FIG. shows in cross-section a portion of a rigid tile or panel of a foam-coveredacoustical body, represented as fiberboard, over which a vibratile film is used to present a different texture or appearance. Such a film transmits sound beyond it into and through the foam to the body. In FIG. 5, the exemplary fiberboard 52, such as a square tile, with holes 54 punched through a flexible open-cell foam layer 56 is covered with a vibratile film 58 which may be opaque or embossed, or colored, held taut and unsecured over the face 60 of the foam and secured to the side edges 62 of the board by adhesive 64, thus rounding the edges 66 by compressing the foam layer 56. Such a film is more readily cleaned than is a foam surface.
As indicated, the invention is not limited to flexible foam, nor to latices which produce flexible foams, nor to depositing a frothed latex on the fiber sheet. A vinyl chloride latex is preferred for producing a foam having fire-retardancy. An acrylic copolymer with vinyl chloride is preferred for better light stability. Pigments in the cell walls of the foam may be produced by adding them to the latex up to an equal weight of the latex solids content without impairing the functions of the foam, thus lowering the cost of a unit volume of foam. A pigmented styrene-butadiene foam has a density of about 6 lbs. per cu. ft. A vinyl chloride foam has a density of to 12 lbs. per cu. ft.
Polyurethane foams may be rigid or flexible, but these are not derived from a latex. They are formed by mixing two liquids, preferably on a conveyer on which they react liberating gas which creates the foam. Known compositions and processing for producing polyurethane foams can produce open-cell foams suitable for the present invention, however, with a skin which can be sliced away.
Because the foam, even though it is sound-transmitting and sound-absorbing, is also resistant to the transmission of sound, the layer of foam is relatively thin compared to the thickness of the sheet, for example Aa-inch thick on a board %-inch thick. Thus, a layer of foam over an acceptable aesthetically perforated fiberboard lessens the sound-absorption effected by the fiberboard without the foam. According to the present invention, the presence of many more perforations invisible under the foam compensates for this and can even serve to to increase the sound-absorbing capacity of the laminated product. For example, a board loaded with openings %2-111611 in diameter on A-inch centers is not acceptable for aesthetic exposure, and according to this invention, it may be used acoustically when covered by a thin layer of foam.
From the foregoing it is apparent that numerous changes and modifications of the illustrative detail may be made without departing from the invention as expressed in the appended claims.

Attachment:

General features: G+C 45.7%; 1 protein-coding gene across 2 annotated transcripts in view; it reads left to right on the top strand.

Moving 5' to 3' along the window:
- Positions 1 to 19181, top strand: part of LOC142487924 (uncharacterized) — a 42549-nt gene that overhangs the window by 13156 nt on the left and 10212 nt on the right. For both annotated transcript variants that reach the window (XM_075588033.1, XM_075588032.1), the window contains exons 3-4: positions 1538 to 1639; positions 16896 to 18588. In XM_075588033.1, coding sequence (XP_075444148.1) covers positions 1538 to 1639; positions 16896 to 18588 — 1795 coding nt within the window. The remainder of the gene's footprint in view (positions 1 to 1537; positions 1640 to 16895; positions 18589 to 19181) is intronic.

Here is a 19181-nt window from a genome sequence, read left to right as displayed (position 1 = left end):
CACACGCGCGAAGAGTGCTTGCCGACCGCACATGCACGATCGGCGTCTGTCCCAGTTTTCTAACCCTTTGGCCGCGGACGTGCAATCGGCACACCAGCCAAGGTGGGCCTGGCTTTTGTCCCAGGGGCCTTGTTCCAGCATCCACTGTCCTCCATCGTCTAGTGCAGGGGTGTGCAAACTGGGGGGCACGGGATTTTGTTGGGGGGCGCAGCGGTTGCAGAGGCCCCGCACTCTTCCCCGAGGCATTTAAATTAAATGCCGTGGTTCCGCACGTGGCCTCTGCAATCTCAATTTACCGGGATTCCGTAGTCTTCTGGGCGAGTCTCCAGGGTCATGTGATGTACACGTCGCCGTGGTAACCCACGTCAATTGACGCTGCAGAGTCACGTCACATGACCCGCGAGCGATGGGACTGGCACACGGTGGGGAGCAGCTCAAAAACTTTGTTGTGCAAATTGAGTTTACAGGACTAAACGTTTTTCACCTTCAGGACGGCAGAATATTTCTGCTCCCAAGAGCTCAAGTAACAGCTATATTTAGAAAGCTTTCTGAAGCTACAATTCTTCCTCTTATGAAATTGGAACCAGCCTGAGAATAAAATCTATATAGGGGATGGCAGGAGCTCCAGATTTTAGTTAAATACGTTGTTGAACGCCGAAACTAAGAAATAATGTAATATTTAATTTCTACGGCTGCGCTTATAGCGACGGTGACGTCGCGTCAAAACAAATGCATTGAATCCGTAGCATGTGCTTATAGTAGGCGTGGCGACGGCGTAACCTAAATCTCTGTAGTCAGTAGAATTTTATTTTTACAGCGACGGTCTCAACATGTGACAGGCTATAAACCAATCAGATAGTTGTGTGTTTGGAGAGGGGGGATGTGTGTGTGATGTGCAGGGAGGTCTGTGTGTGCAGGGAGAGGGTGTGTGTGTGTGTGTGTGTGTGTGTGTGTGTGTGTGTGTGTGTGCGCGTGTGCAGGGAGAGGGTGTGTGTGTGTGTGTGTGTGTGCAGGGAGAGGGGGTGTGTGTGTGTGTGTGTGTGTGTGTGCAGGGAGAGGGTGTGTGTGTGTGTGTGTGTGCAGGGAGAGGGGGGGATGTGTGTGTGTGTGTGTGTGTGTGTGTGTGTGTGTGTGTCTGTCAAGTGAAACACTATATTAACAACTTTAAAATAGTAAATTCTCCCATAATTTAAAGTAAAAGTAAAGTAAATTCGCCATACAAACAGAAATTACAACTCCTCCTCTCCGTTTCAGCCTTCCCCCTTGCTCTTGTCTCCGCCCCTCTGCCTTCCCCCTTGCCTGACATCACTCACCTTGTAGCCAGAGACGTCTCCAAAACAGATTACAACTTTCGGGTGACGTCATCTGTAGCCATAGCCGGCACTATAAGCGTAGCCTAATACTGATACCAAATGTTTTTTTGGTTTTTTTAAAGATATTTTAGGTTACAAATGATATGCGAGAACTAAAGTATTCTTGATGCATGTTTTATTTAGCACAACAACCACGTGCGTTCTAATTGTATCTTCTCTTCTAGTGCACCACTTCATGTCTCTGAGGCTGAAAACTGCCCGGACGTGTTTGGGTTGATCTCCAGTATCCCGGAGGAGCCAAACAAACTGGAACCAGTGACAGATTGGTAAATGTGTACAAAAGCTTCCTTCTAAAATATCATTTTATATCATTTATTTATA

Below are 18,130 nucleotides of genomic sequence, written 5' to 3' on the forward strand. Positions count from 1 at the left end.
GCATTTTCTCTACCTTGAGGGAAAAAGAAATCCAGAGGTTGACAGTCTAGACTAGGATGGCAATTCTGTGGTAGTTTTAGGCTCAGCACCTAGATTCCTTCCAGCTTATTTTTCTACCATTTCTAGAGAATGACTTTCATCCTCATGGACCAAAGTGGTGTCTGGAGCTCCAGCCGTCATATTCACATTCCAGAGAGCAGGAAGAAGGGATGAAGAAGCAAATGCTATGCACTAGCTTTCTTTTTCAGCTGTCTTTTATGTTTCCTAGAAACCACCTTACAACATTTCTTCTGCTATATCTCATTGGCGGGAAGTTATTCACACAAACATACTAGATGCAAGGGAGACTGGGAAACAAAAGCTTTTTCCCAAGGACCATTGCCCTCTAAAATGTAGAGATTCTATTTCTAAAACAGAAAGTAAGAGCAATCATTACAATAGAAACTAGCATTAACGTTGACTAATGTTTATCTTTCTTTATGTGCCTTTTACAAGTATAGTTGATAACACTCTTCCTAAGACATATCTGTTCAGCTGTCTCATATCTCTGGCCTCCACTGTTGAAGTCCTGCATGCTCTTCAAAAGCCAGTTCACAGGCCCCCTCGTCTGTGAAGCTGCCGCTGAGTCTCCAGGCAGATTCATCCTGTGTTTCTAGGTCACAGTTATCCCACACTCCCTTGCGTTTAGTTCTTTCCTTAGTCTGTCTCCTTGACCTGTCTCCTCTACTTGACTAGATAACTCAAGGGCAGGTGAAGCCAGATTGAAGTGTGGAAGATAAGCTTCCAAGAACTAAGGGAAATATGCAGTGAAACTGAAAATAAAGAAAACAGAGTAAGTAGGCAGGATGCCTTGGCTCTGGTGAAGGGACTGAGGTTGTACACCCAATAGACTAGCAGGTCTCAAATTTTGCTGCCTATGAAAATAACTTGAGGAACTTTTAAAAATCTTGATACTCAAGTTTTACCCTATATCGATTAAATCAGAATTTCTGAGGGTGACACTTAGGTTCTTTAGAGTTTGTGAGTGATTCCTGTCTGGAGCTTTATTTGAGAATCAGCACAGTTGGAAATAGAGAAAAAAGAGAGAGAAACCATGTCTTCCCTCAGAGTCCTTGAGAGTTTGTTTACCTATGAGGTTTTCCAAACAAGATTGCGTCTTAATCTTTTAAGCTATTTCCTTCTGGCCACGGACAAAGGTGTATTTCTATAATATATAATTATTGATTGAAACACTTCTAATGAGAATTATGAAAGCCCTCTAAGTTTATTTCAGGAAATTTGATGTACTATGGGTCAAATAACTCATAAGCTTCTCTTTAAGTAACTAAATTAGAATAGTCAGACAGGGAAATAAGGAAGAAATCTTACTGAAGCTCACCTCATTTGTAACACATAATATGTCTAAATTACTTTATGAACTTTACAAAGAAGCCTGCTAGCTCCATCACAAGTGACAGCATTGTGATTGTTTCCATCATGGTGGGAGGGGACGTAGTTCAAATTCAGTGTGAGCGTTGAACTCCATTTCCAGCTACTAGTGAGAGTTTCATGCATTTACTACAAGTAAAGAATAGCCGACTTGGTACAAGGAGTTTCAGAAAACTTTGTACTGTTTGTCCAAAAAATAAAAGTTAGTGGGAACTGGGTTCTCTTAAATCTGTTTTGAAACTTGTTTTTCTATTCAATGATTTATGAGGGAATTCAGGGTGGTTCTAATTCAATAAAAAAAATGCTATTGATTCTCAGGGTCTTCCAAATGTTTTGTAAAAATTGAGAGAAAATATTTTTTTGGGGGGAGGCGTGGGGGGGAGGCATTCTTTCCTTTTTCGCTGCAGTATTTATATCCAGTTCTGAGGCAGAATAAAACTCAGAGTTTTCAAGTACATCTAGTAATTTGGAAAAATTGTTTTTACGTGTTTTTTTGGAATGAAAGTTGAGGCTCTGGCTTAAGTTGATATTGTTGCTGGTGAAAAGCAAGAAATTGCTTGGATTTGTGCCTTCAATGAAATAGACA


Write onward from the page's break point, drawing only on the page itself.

1. The method comprising casting a layer of liquid frothed latex which cures to an open-cell elastic foam onto the face of a porous body characterized by soundabsorbing capacity when provided with a multiplicity of sound-absorbing openings into but not through the body, curing the foam by drying the same with heat, pinpunching a multiplicity of said sound-absorbing holes into said body through the cured foam, and withdrawing the pins, whereby the elasticity of the foam on withdrawal of the pins closes the path traversed by the pins.
2. An acoustical material consisting essentially of a porous sound-absorbing body having a multiplicity of sound-absorbing openings thereinto from a face thereof, a hiding layer of flexible open-cell foam secured to said face and having communication for sound therethrough to the said openings in the fiber sheet, said layer of foam having a thickness appreciably less than the thickness of the fiber sheet, and secured to said body and unsecured over said foam a vibratile film covering said foam.
3. An acoustical panel for sound absorption comprising an internally porous body, a layer of resilient opencell foam extending over substantially one entire face of said body and secured to said face, a multiplicity of acoustical openings extending entirely through said layer of foam and extending into but not through said body, and said openings at the front face of said foam being closed by the resiliency of said foam, whereby said acoustical openings are rendered substantially invisible at the exposed face of said panel.
4. The acoustical panel of claim 3 in which said body is a felted fiberboard.
5. The acoustical panel of claim 3 in which the thickness of the foam layer is appreciably less than the thickness of said fiberboard body.
6. The acoustical panel of claim 3 in which said foam layer is secured to said fiberboard body by a layer of adhesive.
7. The acoustical panel of claim 3 in which said foam layer is secured to said fiberboard body by the cured foam itself.
References Cited UNITED STATES PATENTS 1,832,571 11/1931 Nash. 1,900,522 3/1933 Sabine. 1,946,914 2/ 1934 New. 2,768,091 10/ 1956 Cubberley. 3,025,197 3/ 1962 Sheidley.
FOREIGN PATENTS 1,137,584 1/ 1957 France.
955,632 1/ 1957 Germany. 863,611 3/1961 Great Britain. 948,703 2/ 1964 Great Britain. 963,632 7/1964 Great Britain.
ROBERT S. WARD, JR., Primary Examiner.
U.S. Cl. X.R.